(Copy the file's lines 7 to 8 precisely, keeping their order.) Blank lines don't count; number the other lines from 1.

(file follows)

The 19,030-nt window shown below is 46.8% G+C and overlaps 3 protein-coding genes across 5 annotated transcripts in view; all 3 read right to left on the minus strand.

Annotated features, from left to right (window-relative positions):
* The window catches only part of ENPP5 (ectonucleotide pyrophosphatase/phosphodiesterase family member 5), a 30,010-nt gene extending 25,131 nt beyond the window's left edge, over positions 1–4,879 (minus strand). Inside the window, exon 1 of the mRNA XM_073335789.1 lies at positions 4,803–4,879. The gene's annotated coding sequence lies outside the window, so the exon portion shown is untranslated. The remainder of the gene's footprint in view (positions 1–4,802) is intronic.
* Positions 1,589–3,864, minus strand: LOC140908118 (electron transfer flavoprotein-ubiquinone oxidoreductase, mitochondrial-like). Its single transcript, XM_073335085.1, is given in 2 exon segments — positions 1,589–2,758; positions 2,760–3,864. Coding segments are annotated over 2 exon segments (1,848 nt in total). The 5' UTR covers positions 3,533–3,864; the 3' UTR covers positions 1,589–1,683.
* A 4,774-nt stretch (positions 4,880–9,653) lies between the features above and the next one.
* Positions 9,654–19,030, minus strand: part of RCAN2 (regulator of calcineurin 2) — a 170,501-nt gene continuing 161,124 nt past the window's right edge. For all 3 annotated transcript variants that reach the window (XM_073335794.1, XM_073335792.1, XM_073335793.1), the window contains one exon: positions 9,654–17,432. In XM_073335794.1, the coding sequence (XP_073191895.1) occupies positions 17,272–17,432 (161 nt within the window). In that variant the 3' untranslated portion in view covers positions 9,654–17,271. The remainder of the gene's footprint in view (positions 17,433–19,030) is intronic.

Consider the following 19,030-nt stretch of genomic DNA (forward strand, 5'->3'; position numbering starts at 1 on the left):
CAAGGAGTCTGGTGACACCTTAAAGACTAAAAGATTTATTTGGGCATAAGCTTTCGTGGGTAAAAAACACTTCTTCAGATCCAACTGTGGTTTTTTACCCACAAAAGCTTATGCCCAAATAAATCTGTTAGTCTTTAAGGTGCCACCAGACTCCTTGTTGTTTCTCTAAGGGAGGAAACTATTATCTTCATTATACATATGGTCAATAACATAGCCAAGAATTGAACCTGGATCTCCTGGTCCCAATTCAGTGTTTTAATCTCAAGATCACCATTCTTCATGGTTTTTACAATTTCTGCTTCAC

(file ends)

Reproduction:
Consider the following 19,030-nt stretch of genomic DNA (forward strand, 5'->3'; position numbering starts at 1 on the left):
CAAGGAGTCTGGTGACACCTTAAAGACTAAAAGATTTATTTGGGCATAAGCTTTCGTGGGTAAAAAACACTTCTTCAGATCCAACTGTGGTTTTTTACCCACAAAAGCTTATGCCCAAATAAATCTGTTAGTCTTTAAGGTGCCACCAGACTCCTTGTTGTTTCTCTAAGGGAGGAAACTATTATCTTCATTATACATATGGTCAATAACATAGCCAAGAATTGAACCTGGATCTCCTGGTCCCAATTCAGTGTTTTAATCTCAAGATCACCATTCTTCATGGTTTTTACAATTTCTGCTTCAC